Is atypical typical? – atypical employment in Central Eastern European countries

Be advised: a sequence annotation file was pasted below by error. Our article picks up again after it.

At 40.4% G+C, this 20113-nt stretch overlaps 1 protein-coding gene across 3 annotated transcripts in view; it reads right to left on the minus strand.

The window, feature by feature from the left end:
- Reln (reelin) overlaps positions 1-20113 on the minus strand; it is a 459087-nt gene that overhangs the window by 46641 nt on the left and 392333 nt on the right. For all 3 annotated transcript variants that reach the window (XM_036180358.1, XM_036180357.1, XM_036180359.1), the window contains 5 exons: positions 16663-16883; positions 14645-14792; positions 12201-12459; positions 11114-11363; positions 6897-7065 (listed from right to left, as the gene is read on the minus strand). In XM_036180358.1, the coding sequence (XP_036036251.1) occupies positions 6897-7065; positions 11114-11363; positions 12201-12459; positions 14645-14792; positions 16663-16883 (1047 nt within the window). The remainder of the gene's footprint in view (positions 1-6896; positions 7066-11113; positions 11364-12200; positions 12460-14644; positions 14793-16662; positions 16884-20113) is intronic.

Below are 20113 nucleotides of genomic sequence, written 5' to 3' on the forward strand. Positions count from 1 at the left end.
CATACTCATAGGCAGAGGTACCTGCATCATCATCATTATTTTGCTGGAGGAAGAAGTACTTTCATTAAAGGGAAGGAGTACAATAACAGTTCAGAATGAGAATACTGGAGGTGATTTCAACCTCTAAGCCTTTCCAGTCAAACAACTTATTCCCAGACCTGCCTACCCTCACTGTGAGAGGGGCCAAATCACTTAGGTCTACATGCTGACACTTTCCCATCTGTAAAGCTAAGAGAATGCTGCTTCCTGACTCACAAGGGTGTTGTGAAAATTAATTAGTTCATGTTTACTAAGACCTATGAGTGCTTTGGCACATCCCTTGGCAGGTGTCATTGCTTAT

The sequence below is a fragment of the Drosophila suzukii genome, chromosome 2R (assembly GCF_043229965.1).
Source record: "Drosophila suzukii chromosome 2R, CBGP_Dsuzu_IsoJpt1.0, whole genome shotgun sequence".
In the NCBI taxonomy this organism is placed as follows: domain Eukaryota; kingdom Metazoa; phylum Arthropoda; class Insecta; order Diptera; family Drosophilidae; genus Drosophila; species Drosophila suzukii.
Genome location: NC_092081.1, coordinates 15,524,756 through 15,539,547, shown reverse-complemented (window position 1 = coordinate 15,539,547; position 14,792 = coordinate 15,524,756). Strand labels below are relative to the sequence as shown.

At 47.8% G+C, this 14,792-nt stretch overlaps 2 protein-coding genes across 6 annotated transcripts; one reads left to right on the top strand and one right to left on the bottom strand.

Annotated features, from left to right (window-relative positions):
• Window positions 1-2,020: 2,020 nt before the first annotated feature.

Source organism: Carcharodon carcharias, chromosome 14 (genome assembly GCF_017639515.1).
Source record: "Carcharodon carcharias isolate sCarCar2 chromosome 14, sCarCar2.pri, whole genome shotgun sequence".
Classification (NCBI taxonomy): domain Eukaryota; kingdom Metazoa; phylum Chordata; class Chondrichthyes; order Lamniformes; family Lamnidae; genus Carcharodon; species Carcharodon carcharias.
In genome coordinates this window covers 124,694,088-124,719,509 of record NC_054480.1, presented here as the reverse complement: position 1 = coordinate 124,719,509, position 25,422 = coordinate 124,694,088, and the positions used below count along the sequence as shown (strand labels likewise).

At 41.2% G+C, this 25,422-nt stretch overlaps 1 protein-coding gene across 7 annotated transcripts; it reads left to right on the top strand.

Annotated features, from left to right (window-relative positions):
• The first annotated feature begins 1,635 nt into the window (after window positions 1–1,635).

This paper presents the employment situation, in general, and atypical employment, in particular, in the Central Eastern European (CEE) countries, which joined the European Union in 2004 (Czech Republic, Estonia, Hungary, Latvia, Lithuania, Poland, Slovakia, Slovenia). This group of countries is called, somewhat imprecisely in geographical terms, the Central Eastern European region. I hypothesise that: the employment position of CEE countries is not satisfactory according to the standards of the European Union; these countries’ human resource positions are weak; the level of atypical employment, which is influenced by several factors, is low; and the main of applicable legal means is not satisfactory. This paper focuses on the major forms of atypical employment relations and examines their significance in the CEE countries. The three research questions the article attempts to answer are: (1) Is there divergence or convergence between the CEE countries in the prevalence of atypical employment forms? (2) What are the differences between the major atypical employment forms? (3) Could the world economic crisis be solved by atypical employment forms.